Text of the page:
Pulp and Paper Canada

Thinking outside the woodbox

March 1, 2008  By Pulp & Paper Canada

Leave it to the Sunday New York Times -which has historically consumed more of Eastern Canada’s forests than probably any other publication -to (once again) declare the death of paper.

Leave it to the Sunday New York Times -which has historically consumed more of Eastern Canada’s forests than probably any other publication -to (once again) declare the death of paper.

Without a hint of irony, the latest edition of the venerable rest-day read-a- thon profiles a Google employee whose family lives a near paper-free life. Everything in the Uhlik household, from grocery lists to school manuals, has gone digital.


The article reminds readers that global per-capita paper consumption has plateaued in recent years. In the wealthiest countries, it has actually declined. “Paper has been dealt a complete death blow,” Brewster Kahle, who heads something called the Internet Archive, tells the Times. “When was the last time you saw a telephone book?”

It actually matters very little that rich Westerners are using less paper. A two-kilogram per-capita, per-year increase in the consumption of paper products in India, China and Brazil can create enough demand to more than offset a 10-kilogram drop in the rich nations.

This is in fact the story that is unfolding. Unfortunately, Canada’s spindly forest firms have been unable to cash in on this because they lacked the foresight to become global players when they had a chance. They’re now saddled with high debt, labour and wood costs and a punishing exchange rate.

Dependent on the slumping U. S. market, forest types here have not seen the worst yet.

Canada’s forest industry is shrinking as production of pulp and paper shifts to the Southern Hemisphere. By the end of this year, China alone will have added more than 25 million tonnes of new paper-making capacity in the last decade. That’s the equivalent of almost three AbitibiBowaters.

You remember Abitibi? Canada’s top forest player still ranks as the world’s biggest newsprint producer.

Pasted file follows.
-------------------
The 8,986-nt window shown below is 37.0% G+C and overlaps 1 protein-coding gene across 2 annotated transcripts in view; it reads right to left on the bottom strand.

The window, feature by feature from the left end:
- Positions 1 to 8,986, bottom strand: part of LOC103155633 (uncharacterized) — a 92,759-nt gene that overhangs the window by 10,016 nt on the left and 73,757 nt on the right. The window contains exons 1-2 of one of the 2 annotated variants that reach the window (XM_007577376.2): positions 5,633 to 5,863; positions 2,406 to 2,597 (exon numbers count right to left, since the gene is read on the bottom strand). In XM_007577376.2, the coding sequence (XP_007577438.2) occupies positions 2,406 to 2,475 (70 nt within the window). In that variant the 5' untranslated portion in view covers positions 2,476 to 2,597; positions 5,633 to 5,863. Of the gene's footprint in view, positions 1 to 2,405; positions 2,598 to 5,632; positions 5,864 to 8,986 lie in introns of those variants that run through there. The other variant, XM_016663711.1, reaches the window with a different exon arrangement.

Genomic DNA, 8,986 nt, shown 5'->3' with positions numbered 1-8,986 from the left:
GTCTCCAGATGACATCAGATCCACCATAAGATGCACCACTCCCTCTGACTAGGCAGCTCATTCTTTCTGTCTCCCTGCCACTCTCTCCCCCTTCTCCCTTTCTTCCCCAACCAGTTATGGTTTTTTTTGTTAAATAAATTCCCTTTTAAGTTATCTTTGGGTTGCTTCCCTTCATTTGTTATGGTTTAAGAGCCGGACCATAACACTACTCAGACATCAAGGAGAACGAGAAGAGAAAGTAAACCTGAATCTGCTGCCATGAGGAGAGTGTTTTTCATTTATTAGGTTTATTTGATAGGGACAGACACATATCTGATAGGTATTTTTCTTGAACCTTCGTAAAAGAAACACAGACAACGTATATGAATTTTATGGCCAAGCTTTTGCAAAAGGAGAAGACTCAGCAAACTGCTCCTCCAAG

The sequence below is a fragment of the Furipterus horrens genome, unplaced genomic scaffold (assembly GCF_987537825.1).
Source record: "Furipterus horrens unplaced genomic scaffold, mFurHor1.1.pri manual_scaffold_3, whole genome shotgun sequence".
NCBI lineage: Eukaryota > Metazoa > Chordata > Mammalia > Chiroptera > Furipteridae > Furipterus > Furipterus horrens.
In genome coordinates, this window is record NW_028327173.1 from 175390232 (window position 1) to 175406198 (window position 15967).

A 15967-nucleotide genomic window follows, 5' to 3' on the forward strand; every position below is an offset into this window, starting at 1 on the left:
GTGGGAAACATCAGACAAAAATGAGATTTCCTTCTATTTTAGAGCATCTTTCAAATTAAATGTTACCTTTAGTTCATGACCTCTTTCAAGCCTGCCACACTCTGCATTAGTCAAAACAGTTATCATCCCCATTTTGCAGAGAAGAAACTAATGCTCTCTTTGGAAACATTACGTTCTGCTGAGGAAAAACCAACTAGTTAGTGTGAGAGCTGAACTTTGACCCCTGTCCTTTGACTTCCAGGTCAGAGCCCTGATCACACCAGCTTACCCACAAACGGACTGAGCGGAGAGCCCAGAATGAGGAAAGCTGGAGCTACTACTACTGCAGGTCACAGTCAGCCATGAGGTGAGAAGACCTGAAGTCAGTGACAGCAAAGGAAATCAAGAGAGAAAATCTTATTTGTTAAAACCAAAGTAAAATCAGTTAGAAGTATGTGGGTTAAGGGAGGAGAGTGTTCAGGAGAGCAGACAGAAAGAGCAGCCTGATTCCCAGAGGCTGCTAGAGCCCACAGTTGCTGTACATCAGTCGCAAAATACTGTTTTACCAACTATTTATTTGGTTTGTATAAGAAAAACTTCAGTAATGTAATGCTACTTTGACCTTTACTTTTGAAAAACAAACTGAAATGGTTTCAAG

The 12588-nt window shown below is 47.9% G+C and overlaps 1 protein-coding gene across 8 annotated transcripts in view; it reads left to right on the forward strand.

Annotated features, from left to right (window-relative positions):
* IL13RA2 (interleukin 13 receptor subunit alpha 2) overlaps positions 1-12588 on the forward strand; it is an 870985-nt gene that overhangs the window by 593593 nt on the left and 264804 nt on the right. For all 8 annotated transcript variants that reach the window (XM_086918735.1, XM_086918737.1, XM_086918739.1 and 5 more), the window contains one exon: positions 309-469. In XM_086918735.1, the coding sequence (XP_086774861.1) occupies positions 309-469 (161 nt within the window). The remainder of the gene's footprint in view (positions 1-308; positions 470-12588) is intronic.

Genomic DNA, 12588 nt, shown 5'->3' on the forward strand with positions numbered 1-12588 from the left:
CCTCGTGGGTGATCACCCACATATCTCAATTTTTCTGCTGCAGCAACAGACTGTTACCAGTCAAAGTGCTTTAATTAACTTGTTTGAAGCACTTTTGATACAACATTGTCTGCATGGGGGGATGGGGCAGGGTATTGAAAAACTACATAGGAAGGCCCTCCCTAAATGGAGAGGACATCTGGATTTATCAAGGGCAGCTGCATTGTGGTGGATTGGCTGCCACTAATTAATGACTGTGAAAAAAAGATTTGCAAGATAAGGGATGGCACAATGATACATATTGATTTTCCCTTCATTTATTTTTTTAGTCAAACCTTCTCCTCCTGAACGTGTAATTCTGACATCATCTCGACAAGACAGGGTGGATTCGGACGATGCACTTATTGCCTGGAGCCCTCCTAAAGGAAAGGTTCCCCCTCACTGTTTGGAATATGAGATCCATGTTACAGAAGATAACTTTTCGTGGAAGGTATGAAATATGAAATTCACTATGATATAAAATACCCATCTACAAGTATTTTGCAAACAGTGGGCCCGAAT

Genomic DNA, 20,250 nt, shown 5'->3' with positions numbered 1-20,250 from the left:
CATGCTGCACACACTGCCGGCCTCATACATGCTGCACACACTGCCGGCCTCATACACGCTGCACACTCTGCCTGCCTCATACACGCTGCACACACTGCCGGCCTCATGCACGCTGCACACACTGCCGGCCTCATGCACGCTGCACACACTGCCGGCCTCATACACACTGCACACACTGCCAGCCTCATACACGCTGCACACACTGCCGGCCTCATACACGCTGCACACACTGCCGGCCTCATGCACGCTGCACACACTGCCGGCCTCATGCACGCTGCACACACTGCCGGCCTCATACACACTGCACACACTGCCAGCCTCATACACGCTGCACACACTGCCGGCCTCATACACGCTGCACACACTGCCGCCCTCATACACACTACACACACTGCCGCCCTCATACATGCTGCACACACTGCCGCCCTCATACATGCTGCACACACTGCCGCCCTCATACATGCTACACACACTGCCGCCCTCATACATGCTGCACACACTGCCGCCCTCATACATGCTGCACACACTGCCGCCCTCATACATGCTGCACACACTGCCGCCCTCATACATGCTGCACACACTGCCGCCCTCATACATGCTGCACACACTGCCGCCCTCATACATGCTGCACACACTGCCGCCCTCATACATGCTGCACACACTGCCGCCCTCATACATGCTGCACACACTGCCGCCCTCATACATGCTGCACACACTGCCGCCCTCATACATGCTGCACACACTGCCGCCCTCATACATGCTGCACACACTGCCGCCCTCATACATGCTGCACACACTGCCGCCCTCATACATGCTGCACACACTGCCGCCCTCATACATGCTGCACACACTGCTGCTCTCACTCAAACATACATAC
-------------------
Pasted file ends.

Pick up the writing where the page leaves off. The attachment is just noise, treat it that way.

But it’s been chopping capacity faster than a contestant in the

Kapuskasing Lumberjack Festival wields a Swede saw.

But, hark, a near lone voice cries out from the forest to offer hope.

(No, it’s not Barack Obama.) CIBC World Markets analyst Don Roberts, whose advice is sought by

governments from New Brunswick to Moscow, offers a compelling case for why Canada’s forest sector may have a chance to reclaim its historical advantage.

It stems from what Mr. Roberts calls the convergence of global markets for food, fuel and fibre. The phenomenon will increase the value of Canada’s forests, while squeezing pulp and paper producers in the developing world as they struggle to secure wood supply.

Increased relative wealth in the developing world is driving unprecedented demand for foodstuffs. It’s a simple equation -the richer you get, the more you eat. Yet, agricultural yields for all but a few crops have stagnated or declined. The result is that more land is needed for agriculture in places like Brazil, displacing the forest plantations that are the main source of raw material for Latin America’s pulp mills.

Where plantations exist, they’re increasingly devoted to growing forests for energy. In China, the government promises that by 2020, it will set aside 13 million hectares -an area about the size of New Brunswick and Nova Scotia combined -to grow trees to go into biofuel production.

Demand for biofuels is growing in the developing world for largely two reasons: The rising price of oil makes biofuels cost-competitive, and domestic trees are a more secure source of energy than imported oil.

In the developed world, demand for biofuels stems largely from a push for more green energy. The European Union’s decision to set a binding 20-percent target for renewable energy by 2020 will, Mr. Roberts predicts, increase the continent’s demand for wood by more than 200 million cubic metres annually -or about as much as the Canadian forest industry currently harvests in a single year.

The result is that wood will no longer be priced as a commodity used to make paper or lumber, but on its energy equivalency. If that happens, Mr. Roberts explains, the price of a tonne of wood pellets would be the same as for 3.3 barrels of oil -which is a lot more than the wood currently fetches.

For Canada’s forest industry, herein lies a second chance. But it requires companies and governments to invest now in the research capacity to produce higher-value-added products -not basic wood pellets -to reflect the market price of the trees. Mr. Roberts foresees traditional pulp mills adding biorefineries alongside that use some of their wood to produce everything from ethanol for vehicles to polyethylene and other renewable plastics.

The competition is already thinking ahead: Finnish-based forest giant UPM-Kymmene is working with partners on producing what’s known as Fischer-Tropsch fuel, a synthetic petroleum, from biomass.

If Mr. Roberts is right, as he usually is, Canada’s forest companies have an opportunity to reinvent themselves. Will they seize it? Or, like paper in the Uhlik household, will they go the way of the dodo?

Konrad Yakabuski has written on Quebec business, politics and culture for The Globe and Mail since 1996. He previously worked as a political reporter at Le Devoir. He holds a Bachelor of Arts degree in political science from McGill University and a Master of Science in Business Administration degree from the University of British Columbia.

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